“As soon as you start talk­ing about specifics, then the world’s com­pli­cated,” Obama said. “You’ve got these big legacy sys­tems that you have to wres­tle with, and you have to bal­ance what you want and where you’re go­ing with what is and what has been.”

At this late point in his pres­i­dency, Obama said, he’s hav­ing many con­versa- tions with sup­port­ers who won­der why he couldn’t do more on one is­sue or another.

“What I have to ex­plain to them is progress in a democ­racy is never in­stan­ta­neous, and it’s al­ways par­tial. And you can’t get cyn­i­cal or frus­trated be­cause you didn’t get all the way there im­me­di­ately,” he said.

On healthcare, for in­stance, it was never go­ing to be pos­si­ble to re­place a healthcare sys­tem with public and pri­vate in­sur­ance mar­kets with one where the gov­ern­ment pays for care, which led him to pur­sue the Af­ford­able Care Act.

“Five years later, we’ve got mil­lions of peo­ple who have healthcare that didn’t have healthcare be­fore. We’ve got the low­est unin­sured rate that has ever been re­ported,” he said. “For a lot of peo­ple they’re look­ing at it and say­ing, ‘ Well we didn’t get ev­ery­thing we wanted.’ For me what I say to my­self is, for those mil­lions of peo­ple — many of whom write to me and say you saved my life — that’s democ­racy work­ing. That’s gov­ern­ment work­ing.”

In the end, Obama agreed with Maron’s con­ten- tion that in some re­spects the pres­i­dency is no more than a mid­dle man­age­ment po­si­tion.

“Some­times your job is just to make stuff work,” Obama said. “Some­times the task of gov­ern­ment is to make in­cre­men­tal im­prove­ments or try to steer the ocean liner 2 de­grees north or south so that 10 years from now, sud­denly we’re in a very dif­fer­ent place than we were. At the mo­ment, peo­ple may feel like we need a 50- de­gree turn, we don’t need a 2- de­gree turn. And you say, ‘ Well, if I turn 50 de­grees, the whole ship turns’ ” over.

Ar­guably no pres­i­dent has had to gov­ern in more hy­per­ac­tive times, with the 24- 7 news en­vi­ron­ment his pre­de­ces­sors crit­i­cized re­placed by an even more in­stan­ta­neous so­cial media age. Obama also lamented what he said was a grow­ing gap be­tween “who we are as a peo­ple and how our pol­i­tics ex­presses it­self,” and how var­i­ous fac­tors have led some to grow more cyn­i­cal about the process. That’s one rea­son the pres­i­dent made the un­con­ven­tional choice to sit for an in­ter­view in a venue like Maron’s.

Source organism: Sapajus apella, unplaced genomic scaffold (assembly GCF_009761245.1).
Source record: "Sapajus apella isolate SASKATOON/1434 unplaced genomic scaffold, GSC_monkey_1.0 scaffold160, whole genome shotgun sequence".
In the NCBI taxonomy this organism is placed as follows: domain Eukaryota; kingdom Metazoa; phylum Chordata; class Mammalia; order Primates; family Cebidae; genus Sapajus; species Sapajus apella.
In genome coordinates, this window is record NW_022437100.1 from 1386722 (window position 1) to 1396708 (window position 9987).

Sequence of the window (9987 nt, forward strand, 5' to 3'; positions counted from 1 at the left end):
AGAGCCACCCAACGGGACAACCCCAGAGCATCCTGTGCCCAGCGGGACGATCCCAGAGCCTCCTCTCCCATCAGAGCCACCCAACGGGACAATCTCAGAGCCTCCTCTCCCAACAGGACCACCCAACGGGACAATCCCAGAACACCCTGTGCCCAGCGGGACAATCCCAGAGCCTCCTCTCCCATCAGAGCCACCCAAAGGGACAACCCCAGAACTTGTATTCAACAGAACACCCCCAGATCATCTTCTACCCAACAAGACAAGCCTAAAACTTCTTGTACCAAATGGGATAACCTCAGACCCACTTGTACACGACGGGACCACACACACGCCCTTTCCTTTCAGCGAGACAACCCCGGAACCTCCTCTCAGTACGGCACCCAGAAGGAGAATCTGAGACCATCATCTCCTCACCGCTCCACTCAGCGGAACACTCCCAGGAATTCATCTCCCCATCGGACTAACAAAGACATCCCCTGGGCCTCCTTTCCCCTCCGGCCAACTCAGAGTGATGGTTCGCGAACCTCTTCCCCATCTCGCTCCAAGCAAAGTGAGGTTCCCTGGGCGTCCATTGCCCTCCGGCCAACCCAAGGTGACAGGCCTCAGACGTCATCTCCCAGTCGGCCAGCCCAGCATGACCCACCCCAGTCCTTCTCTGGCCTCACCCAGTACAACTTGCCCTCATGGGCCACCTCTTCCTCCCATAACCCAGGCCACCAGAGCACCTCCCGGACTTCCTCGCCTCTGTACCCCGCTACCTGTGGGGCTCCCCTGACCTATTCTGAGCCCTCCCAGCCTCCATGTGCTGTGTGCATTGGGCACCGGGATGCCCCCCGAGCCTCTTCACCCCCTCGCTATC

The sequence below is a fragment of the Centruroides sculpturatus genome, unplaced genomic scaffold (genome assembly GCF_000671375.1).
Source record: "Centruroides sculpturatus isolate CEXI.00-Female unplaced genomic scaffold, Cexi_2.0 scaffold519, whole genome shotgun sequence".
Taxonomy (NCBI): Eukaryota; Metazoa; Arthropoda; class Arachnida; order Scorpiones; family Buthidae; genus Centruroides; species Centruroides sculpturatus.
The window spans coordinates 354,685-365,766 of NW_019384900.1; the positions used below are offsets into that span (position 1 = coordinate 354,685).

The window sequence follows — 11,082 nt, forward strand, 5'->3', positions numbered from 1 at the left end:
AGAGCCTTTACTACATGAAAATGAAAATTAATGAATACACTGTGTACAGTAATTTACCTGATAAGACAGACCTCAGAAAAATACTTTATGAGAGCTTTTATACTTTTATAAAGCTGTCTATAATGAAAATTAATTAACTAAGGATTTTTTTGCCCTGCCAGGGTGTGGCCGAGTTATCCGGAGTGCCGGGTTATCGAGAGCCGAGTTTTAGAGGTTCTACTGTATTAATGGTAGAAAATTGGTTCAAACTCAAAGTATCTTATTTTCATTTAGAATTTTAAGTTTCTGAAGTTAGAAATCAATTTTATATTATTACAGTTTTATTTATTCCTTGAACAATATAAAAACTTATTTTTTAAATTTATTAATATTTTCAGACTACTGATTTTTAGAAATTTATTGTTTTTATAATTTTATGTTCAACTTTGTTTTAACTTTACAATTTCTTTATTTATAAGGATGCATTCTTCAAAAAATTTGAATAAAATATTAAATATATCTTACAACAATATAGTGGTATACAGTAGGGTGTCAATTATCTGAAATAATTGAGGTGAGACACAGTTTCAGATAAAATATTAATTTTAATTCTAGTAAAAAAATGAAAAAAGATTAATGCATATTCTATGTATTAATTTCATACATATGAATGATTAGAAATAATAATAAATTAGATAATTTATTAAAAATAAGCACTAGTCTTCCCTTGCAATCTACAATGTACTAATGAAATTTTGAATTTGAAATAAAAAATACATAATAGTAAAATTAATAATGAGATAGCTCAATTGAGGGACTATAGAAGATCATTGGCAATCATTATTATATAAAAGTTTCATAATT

“In­creas­ingly I’ve spent my time think­ing about how do I try to break out of these old pat­terns that our pol­i­tics has fallen into. Which is part of the rea­son why I’m here,” Obama said.

The pres­i­dent said that in part be­cause of his fa­mously cool tem­per­a­ment — inspired by his up­bring­ing in Hawaii — he has man­aged to block out voices de­mand­ing more im­me­di­ate ac­tions.

“Look, are there frus­tra­tions in my job? Yes,” he said. But if he is judged by Pres­i­dent Rea­gan’s ques­tion of whether you were bet­ter off now than you were four years ago, Obama said the an­swer was un­equiv­o­cally yes.

“That is ul­ti­mately what you’re look­ing for, when you wake up ev­ery day you say to your­self, ‘ Are things a lit­tle bit bet­ter?’ ” he said. “And if you take that long view, then you’re less ner­vous or stressed about the day- to- day ups and downs.”

Pete Souza White House

POD­CAST HOST Marc Maron in­ter­views Pres­i­dent Obama in High­land Park. Obama said of his years in the White House: “We’ve had a lot more hits than misses. And we’ve made a dif­fer­ence in peo­ple’s lives.”